fbpx ;

Boost of Green or Mean?

Credit: Shayan (USA)

Many moons ago when I first moved to California, a dear friend took me to this popular juice place and promptly ordered me a shot of wheatgrass with an orange slice to chase it with. Never to turn down something without first trying it, I squeezed my eyes shut and took one for the team. Grassy indeed, but the taste was fleeting. The orange prevented me from feeling like I had just ran outside and licked the lawn,  so the shot got two thumbs up.

According to the experts, wheatgrass is more than twenty times denser in nutrients than other choice vegetables, and since it’s considered a vegetable in the grass stage, it’s safe for people with wheat allergies. Score! A couple of seconds of grass tongue and you’ve got a freshly detoxed body and energy to boot.

For that reason alone, I was game to try the Wheatgrass Boost shot that AgroLabs sent me. I’m not gonna lie, I was totally expecting the same grassy icky taste that typicallyaccompanies the greeny goodness I’ve had in the past. To my surprise,the stuff wasn’t grass-like at all. In fact it was sort of tasty. Somehow they were able to mask that “natural” taste with fruits like apple and pear.

However, after reading the label, some foreign-looking words raised my “too good to be true” alarms pretty quickly.  So I brought in the big guns to break down the ingredients for me. Elisa Zied, a registered dietitian and FBG friend, was kind of enough to send me information on two ingredients I had never heard of: arganine and bisulfate of soda (AKA sodium bisulfate).

Rule of thumb, if it could cause bleeding or isn’t recommended for pregnant women, I’ll pass!  Turns out those two questionables ingredients aren’t as natural as I’d personally like. In this case, the two ingredients  combined with the fact that I really didn’t feel a burst of energy were two strikes too many. I think I’ll stick to the pure stuff next time around. Bring on the orange chasers! —Tish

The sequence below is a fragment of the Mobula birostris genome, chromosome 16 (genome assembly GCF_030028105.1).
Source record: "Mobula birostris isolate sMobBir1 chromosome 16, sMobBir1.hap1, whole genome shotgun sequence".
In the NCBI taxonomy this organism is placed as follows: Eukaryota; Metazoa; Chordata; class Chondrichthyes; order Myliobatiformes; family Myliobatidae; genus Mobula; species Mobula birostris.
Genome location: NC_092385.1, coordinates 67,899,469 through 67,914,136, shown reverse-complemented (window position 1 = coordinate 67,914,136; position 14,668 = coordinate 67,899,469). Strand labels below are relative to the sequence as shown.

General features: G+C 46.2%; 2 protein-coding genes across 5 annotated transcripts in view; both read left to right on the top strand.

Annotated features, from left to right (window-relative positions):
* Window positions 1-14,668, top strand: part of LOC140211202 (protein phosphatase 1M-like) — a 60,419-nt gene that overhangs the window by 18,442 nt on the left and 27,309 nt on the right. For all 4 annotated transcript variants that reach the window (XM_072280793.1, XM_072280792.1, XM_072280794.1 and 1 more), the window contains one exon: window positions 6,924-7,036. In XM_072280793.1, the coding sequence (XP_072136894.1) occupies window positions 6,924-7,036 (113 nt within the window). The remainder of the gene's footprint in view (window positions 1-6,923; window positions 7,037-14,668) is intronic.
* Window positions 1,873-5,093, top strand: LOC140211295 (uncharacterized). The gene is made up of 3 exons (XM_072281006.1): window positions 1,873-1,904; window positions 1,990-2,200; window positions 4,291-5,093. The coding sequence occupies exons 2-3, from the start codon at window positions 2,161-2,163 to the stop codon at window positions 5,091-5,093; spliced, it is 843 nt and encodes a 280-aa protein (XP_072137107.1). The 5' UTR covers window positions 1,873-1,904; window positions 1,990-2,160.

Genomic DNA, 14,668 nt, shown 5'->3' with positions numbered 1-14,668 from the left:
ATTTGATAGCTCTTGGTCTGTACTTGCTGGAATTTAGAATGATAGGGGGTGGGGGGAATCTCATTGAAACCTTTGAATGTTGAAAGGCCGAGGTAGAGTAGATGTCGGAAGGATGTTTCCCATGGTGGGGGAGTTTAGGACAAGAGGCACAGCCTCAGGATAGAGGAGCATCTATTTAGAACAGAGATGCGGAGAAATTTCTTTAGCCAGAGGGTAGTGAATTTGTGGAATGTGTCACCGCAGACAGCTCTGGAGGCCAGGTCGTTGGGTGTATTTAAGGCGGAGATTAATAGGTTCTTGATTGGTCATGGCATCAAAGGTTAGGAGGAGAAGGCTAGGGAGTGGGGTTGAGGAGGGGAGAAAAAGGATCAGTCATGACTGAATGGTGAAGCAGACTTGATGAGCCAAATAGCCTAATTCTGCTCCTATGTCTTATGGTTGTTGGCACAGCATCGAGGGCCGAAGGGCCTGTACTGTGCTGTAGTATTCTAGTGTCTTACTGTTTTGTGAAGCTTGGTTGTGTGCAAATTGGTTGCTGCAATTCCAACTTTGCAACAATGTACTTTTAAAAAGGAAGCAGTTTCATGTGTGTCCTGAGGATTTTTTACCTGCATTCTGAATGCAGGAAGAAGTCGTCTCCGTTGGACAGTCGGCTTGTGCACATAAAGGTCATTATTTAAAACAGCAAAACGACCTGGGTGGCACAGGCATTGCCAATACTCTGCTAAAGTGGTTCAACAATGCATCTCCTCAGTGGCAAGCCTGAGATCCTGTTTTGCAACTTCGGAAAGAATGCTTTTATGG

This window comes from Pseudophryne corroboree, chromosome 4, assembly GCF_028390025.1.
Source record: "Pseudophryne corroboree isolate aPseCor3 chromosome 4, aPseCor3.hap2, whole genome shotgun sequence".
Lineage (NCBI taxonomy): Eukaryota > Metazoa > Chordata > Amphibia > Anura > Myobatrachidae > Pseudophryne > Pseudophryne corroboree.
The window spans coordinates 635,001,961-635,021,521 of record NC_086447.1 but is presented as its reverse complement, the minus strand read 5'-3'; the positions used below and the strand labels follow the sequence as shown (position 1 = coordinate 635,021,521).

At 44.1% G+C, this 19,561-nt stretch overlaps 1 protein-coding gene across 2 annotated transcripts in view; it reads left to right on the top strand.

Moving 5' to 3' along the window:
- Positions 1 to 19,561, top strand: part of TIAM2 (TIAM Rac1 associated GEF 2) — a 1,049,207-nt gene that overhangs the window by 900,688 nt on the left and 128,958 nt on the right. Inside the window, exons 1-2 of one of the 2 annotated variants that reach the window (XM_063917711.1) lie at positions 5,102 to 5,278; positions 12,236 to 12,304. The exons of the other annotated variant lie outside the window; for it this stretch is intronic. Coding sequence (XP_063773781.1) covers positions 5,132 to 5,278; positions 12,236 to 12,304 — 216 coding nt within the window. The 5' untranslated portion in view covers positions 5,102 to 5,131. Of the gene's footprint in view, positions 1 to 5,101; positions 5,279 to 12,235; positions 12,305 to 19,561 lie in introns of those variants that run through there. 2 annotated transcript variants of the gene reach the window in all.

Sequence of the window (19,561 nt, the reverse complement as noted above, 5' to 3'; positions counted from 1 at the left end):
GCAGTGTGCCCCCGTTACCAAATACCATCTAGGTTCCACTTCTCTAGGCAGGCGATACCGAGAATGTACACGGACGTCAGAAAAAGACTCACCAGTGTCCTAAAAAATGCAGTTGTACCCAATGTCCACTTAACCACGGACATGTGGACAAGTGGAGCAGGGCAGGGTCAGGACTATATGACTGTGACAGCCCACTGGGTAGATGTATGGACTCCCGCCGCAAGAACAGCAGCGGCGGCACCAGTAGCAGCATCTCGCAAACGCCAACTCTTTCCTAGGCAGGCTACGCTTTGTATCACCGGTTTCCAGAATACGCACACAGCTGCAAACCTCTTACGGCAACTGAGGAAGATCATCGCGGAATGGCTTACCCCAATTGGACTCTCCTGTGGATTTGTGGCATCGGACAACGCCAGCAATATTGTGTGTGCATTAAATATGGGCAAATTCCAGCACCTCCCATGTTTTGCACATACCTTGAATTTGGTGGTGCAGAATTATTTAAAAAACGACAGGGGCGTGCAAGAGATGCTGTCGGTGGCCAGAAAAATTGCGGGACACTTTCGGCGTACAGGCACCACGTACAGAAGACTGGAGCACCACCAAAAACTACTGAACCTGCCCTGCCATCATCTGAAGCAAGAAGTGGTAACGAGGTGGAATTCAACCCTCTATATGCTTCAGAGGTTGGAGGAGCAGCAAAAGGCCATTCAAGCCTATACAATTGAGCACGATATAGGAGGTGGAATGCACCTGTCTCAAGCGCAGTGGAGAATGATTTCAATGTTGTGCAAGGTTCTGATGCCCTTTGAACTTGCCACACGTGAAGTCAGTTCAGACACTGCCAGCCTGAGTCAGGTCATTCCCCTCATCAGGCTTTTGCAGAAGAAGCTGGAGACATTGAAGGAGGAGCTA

FTC disclosure: We often receive products from companies to review. All thoughts and opinions are always entirely our own. Unless otherwise stated, we have received no compensation for our review and the content is purely editorial. Affiliate links may be included. If you purchase something through one of those links we may receive a small commission. Thanks for your support!


  1. Stephanie says:

    Heh. The fact that it came from a company with the word “Labs” in it is probably a dead giveaway.

  2. FBG Tish says:

    lol you are a wise one dear Stephanie. Some of this stuff out here is scar-REE!

  3. Kelie says:

    Aw man, another company making something healthy/good for you into something bad!!! 🙁

  4. Deb says:

    Thanks for the straight forward, honest review. Now I don’t have to waste any time or money trying this product!

  5. FBG Tish says:

    Hi Deb,

    Thanks for the comment! I feel bad when I find something I’m not really digging, but that uneasy feeling isn’t half as unnerving as faking the fbg funk to ya’ll. I’ll keep the honest posts coming 🙂

  6. Carl says:

    Hi Tish,

    I am a chemist and I checked into “bisulfate of soda”. It appears to be a better option than citric acid for lowering the pH of beverages. It only has one acidic hydrogen ion compared to three acidic hydrogen ions for citric acid. Therefore, it has less of an acidifying effect on the body which helps balance the pH of body. Just thought you might like to know.


  7. FBGTish says:

    Oh good to know Carl! Thanks!

  8. Lived in Los Angeles for 10 years now living on the French Riviera…..LOVED wheatgrass in the States….here these Europeans have never heard of it!!! aaaggghhhh!

Comments are closed.